It’s the last week of classes for my final semester to get my bachelor degree!
I took two courses this semester: Choral Arranging and Introduction to Creative Sound Manipulation. And organ lessons with Dr. Biggers.
Choral Arranging class with Prof. Bruce Borton has been a lot of fun and has raised my level of confidence to new heights. I’ve discovered that I have a decidedly marked flair for creating musical atmosphere, and I’ve enjoyed working on the arrangements assigned to the class.
One of my favorites was a “jazz” arrangement of the song “Misty” for Acapella chorus. I struggled mightily with it – second guessing nearly every note and decision. I went into class expecting to get some harsh criticism for the piece. I didn’t expect the class to burst into applause after it was played! So I was very pleased, indeed. I expect an A for the course: Project grades (so far!) are one A+, Four A’s, Two A-‘s and a B+.
Arrangements are done in Finale software – a most excellent music notation / scoring software. It has a built in synthesizer, and plays back very nicely.
We learned another software – Ableton Live – in the creative sound class. This package will do almost anything musically! It’s truly amazing – and can be considered the single most versatile musical instrument ever invented. We made contact microphones (which we get to keep) and recorded sounds with that, which were then manipulated in the software. We also recorded from vinyl records (remember those?) and manipulated those sounds too. Manipulations include transposition, cross fades, phasing, reverb, echo, among many others.
Our first project was to create a “soundscape” using (mostly) sounds recorded with our contact microphones. The second was to create a soundscape using (mostly) sounds recorded from vinyl records. Andres, one of my fellow team members for the group project (more on that later) did a most excellent job on his vinyl project! He used 16 or 17 different samples (snippets of recordings from mostly records) and created a really very nice piece of music with them. I’ll be surprised if he doesn’t get an A for the course. The third independent project was to create a soundscape using sounds recorded for the first two projects, as well as various components of the software. Mine is call “Eversio” and was inspired by the sounds I thought might be heard inside a faster-than-light space ship as it breaks up in midflight.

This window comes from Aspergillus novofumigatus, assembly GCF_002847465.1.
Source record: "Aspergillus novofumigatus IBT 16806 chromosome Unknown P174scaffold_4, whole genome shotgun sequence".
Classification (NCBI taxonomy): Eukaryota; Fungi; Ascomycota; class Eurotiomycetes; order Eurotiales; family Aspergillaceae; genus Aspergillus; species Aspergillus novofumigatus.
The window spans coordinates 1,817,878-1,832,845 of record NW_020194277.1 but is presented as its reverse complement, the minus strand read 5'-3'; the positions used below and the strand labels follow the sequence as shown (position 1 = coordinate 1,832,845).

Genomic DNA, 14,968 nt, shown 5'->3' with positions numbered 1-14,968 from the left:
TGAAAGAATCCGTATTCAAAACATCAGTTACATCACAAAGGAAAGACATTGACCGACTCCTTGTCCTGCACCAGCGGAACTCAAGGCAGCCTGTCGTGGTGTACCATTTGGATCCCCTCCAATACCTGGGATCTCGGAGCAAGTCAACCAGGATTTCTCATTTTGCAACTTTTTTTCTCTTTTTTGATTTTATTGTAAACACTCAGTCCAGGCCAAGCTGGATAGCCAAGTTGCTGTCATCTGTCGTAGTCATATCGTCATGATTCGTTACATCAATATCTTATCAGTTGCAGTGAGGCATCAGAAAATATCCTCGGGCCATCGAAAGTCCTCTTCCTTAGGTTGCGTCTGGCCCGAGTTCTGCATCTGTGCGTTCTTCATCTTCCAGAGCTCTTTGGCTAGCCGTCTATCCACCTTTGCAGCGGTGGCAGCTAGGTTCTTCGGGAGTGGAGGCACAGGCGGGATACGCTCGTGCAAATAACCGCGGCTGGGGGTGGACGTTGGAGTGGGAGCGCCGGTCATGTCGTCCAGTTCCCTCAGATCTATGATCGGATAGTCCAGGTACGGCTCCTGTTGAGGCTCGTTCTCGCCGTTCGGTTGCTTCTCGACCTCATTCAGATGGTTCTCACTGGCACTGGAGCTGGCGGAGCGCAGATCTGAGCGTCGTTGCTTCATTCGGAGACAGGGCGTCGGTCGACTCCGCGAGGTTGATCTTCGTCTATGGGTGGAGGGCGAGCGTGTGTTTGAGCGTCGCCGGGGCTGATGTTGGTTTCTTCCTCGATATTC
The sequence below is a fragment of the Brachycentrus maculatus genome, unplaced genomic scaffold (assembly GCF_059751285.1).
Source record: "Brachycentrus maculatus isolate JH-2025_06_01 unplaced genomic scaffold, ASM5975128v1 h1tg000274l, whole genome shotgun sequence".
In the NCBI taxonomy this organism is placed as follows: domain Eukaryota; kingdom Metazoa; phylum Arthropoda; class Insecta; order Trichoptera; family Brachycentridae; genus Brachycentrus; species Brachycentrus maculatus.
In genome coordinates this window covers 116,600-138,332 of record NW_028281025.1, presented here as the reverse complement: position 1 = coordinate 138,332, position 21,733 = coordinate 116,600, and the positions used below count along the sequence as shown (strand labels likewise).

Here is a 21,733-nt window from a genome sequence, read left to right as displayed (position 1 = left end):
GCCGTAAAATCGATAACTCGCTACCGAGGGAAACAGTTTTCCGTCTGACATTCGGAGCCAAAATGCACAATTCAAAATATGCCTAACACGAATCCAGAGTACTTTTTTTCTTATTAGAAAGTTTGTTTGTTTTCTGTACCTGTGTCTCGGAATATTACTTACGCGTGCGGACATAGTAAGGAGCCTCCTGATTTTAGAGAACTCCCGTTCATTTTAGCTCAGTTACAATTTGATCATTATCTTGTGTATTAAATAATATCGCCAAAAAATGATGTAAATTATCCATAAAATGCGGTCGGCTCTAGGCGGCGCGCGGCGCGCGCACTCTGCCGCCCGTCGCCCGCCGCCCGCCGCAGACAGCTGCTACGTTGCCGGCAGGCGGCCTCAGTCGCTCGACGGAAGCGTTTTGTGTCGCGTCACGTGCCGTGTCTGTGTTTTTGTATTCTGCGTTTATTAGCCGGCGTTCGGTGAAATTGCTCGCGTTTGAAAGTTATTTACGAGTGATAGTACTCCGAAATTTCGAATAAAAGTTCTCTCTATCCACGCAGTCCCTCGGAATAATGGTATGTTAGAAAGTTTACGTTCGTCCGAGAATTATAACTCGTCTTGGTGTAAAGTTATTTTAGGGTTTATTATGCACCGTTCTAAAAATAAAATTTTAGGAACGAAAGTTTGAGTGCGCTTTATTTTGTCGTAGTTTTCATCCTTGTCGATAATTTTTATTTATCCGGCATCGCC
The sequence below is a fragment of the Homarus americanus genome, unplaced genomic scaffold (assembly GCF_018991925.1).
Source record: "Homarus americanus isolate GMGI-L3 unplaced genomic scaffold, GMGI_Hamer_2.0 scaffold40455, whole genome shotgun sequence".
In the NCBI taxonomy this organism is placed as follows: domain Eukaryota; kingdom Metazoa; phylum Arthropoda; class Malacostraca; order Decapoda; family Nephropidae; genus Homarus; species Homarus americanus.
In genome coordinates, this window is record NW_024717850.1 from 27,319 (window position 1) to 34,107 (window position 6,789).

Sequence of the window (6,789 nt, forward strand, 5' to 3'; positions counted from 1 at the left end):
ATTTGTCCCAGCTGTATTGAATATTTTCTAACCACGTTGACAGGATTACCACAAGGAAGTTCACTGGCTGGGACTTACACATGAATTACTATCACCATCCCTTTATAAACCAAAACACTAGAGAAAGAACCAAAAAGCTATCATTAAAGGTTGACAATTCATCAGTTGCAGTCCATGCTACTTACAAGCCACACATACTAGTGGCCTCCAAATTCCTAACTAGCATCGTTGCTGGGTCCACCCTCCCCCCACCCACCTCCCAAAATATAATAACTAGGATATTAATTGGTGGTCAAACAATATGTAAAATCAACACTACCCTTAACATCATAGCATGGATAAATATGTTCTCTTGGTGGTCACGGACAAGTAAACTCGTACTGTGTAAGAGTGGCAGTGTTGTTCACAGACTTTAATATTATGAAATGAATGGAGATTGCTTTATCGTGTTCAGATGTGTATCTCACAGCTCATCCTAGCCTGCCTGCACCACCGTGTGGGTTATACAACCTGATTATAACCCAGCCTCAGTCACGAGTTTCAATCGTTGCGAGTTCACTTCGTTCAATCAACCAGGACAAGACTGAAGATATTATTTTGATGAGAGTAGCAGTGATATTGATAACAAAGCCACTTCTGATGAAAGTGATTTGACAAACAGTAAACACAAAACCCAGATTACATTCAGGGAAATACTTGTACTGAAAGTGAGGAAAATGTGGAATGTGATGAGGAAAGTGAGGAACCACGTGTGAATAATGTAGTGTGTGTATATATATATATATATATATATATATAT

We, as a class, had to vote on three of the (many) soundscapes we created for the class. Mine was one of three selected to be featured during the cinema students’ end of semester film festival this coming Friday evening. (It will be held in Lecture Hall Six at 7:00 p.m. if you’re interested in attending. There will be some excellent work shown / heard!) Andres’s piece was also selected, and the third piece was done by Jared, another one of the three music majors who took the course. He used only samples recorded with his contact mic, most of which he made only with his mouth! Really very good work.
That group project is a bear! Each group was assigned a short film for which we have to create a new sound track! Not so difficult, it would seem, but it takes a lot of time to get it all into the computer. And one’s film might be a little strange. My group’s is a promotional film called “The Golden Years” produced by the bowling equipment company Brunswick in 1960! Dad, mom, little boy and little girl all go bowling together. There are long sequences of bowling machines – what do you do with that? We used some train sounds (recorded between cars as the train is traveling) and did some dubbing, Andres added a lot of his own “house music” to it, and I’m also going to add some of my own stuff.
And then came news on May 1st that I’ve been accepted to Binghamton University’s music composition graduate program! I’m really pleased about that.
And that’s about it for now. I have to find a job for the summer. The rest of my time will be spent composing (nearly done with a small group of cello pieces, ready to work on a few for trumpet) and reviewing chromatic harmony in preparation for graduate theory classes that start in August.